Which means that if Ayers is right and those topics are in fact biasing the results, it may be because we provide better results for current news topics than Google does. This is supported somewhat by the study done to arrive at the second claim; “the web’s top queries” were pulled from Google’s 2012 Zeitgeist report, which reflects a great deal of timely news that occurred throughout that year.

    To make it clear, in the actual controlled studies used to determine what claims we made, we used two different approaches to suggesting queries. For the first claim (nearly 2:1), participants self-generated their own queries with no suggestions from us. In the second claim (web’s top queries), we suggested five queries of which they could select one. These five queries were randomly drawn from a list of roughly 500 from the Google 2012 Zeitgeist, and participants could easily get additional sets of five if they didn’t want to use the queries in the first set.

    There is just one more clarifying point worth making: Ayers’ noted that only 18% of the world’s searches go through Bing. This is actually untrue; because Bing powers search for Facebook, Siri, Yahoo, and other partners, almost 30% of the world’s searches go through Bing. And that number is higher now than it was a year ago. So despite his assertions, I’m happy to stand by Bing It On, both the site and the sentiment.

    (For those who have them, I’m always open to questions about the studies we conducted – feel free to shoot me a note or leave a comment. This invitation is also open to Ian and his students.)

  • http://www.mattwallaert.com/ matt wallaert

    Sorry, what leads you to believe that Bing It On hasn’t improved our share? Share has increased in the time since the program launched, which is only correlational, but in the same way it doesn’t prove causation, it certainly doesn’t disprove causation.

  • http://www.mattwallaert.com/ matt wallaert

    One possible reason for this is homophily: the tendency of people to group with people who are like them. In that you are technically sophisticated enough to be reading SEL, it feels as though your friend group may not be a representative sample. =]

  • Chad Harris

    I think there are 2 sides that need to be taken into consideration. Google has become such a household topic- like” hey google that” people find themselves being comfortable with the search results that are produced. It is not a common where people are search Bing like Google- It’s like going to Starbucks, everyone does it- so that is what is best right? I do believe that Google produces great results for specific things, Bing does as well. I use Google, Bing, Yahoo and a bunch more- no preference for one or the other. I am a Adwords Advertiser as well as a Bing Advertiser- Bing wins on conversions. So Bing is better for making money and Google is better for finding Cat Video’s?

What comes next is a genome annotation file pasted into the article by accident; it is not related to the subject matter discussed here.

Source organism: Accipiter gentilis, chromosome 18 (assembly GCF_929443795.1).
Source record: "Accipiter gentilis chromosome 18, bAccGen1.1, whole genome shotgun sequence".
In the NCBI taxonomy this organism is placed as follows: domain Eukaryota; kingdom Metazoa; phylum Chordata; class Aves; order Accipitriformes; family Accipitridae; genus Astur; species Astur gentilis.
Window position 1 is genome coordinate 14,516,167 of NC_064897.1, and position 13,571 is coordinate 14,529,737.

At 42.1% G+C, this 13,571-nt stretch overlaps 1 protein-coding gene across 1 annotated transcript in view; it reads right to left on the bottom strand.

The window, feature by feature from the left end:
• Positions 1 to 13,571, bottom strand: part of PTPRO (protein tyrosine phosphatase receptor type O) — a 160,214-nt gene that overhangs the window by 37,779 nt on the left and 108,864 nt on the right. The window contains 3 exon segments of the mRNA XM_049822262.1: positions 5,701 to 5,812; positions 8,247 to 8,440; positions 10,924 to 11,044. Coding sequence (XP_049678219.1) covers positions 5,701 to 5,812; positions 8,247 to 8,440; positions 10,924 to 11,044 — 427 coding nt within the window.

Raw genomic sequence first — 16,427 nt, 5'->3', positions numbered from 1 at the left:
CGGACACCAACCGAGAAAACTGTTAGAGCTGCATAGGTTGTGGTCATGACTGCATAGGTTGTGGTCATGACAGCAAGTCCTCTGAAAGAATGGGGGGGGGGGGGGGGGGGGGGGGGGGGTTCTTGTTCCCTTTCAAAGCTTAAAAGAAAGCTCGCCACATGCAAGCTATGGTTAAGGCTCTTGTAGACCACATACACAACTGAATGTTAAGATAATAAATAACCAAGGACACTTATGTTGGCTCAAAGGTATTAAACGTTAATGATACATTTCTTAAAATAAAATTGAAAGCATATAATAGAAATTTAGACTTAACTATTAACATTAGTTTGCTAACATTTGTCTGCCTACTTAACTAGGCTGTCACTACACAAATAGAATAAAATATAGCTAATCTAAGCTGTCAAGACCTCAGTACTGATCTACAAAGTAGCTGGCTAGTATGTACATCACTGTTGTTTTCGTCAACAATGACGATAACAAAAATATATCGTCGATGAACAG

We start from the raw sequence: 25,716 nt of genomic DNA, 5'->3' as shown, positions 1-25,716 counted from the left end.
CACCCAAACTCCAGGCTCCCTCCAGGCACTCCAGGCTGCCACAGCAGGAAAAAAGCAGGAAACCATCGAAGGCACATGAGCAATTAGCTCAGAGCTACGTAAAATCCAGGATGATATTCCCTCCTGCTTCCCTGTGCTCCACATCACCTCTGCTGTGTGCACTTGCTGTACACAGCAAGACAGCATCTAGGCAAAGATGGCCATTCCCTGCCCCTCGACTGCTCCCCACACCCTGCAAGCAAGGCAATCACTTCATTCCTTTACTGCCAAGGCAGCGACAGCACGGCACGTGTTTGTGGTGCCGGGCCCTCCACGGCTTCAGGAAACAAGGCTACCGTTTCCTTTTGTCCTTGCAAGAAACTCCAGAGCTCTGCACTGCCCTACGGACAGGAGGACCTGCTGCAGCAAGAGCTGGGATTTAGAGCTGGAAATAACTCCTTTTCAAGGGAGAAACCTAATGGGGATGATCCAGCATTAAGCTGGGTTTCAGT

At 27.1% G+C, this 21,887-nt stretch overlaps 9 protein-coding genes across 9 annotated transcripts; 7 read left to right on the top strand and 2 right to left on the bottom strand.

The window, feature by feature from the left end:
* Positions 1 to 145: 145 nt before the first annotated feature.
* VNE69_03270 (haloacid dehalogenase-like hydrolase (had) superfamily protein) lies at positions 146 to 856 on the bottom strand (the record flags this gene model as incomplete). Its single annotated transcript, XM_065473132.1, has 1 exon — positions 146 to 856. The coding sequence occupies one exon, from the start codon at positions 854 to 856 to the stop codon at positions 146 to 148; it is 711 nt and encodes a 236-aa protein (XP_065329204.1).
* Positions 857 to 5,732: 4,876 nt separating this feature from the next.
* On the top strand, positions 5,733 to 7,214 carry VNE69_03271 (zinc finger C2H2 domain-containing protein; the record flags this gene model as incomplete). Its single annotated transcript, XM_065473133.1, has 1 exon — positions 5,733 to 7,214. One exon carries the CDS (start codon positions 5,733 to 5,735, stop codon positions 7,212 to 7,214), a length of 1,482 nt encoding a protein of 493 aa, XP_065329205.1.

• Durant Imboden

    According to comScore Media Mextrix, Bing’s share of the U.S. search market has gone up slightly since the “Bing it on” campaign launched, but Google’s share is almost unchanged. The biggest source of additional Bing market share has been your search partner, Yahoo. Maybe your ad campaigns should be targeting Yahoo, whose users appear more willing to jump ship than Google’s are.

  • http://www.mattwallaert.com/ matt wallaert

    As a psychologist, that seems to me to make a flawed assumption: that a new user is equally likely to choose Bing and Google. In theory, because people tend to do what the majority does, the search lead of Google should grow, not decrease. If you’re in a tug of war against a large opponent, and you don’t lose ground, that’s a good thing.

  • Tyler Miller

    One thing I’m sure you only left out to keep your response short ;) is that Ayres sample “over-represents younger people, whites, and males relative to the general U.S. population” (Ayres, et. al., 2013). They go on to say that their sample is “consistent with a large Internet sample” taken, of course in 2004. I think all readers of SEL know that a decade on the internet is a really long time ago. Then the internet was clearly skewing towards young people and men. This year my aunt wanted an iPad for her 99th birthday.

  • http://www.mattwallaert.com/ matt wallaert

    I tried to address only the things he brought up in his blog post, and not the paper itself. MTurk is a valid sample for many things, but not for anything related to tech (evidenced by the fact that in order to know about MTurk, you have to be in a 1% minority of people).

  • Alexander Trust

    If your link to his cv is right, then the man’s name is Ayres not Ayers. Freud helped you out with this one, I guess. :)

  • Moose

    your very touchy on the topic lol

  • Nicolas Garfinkel

    I don’t think Microsoft mentioned the surveyed population. If the study population they interviewed were active Bing users I bet they could replicate that 2:1 study quite easily. However, I also don’t know what kind of impact this campaign had on people’s search behavior. My guess would be, a negligible amount.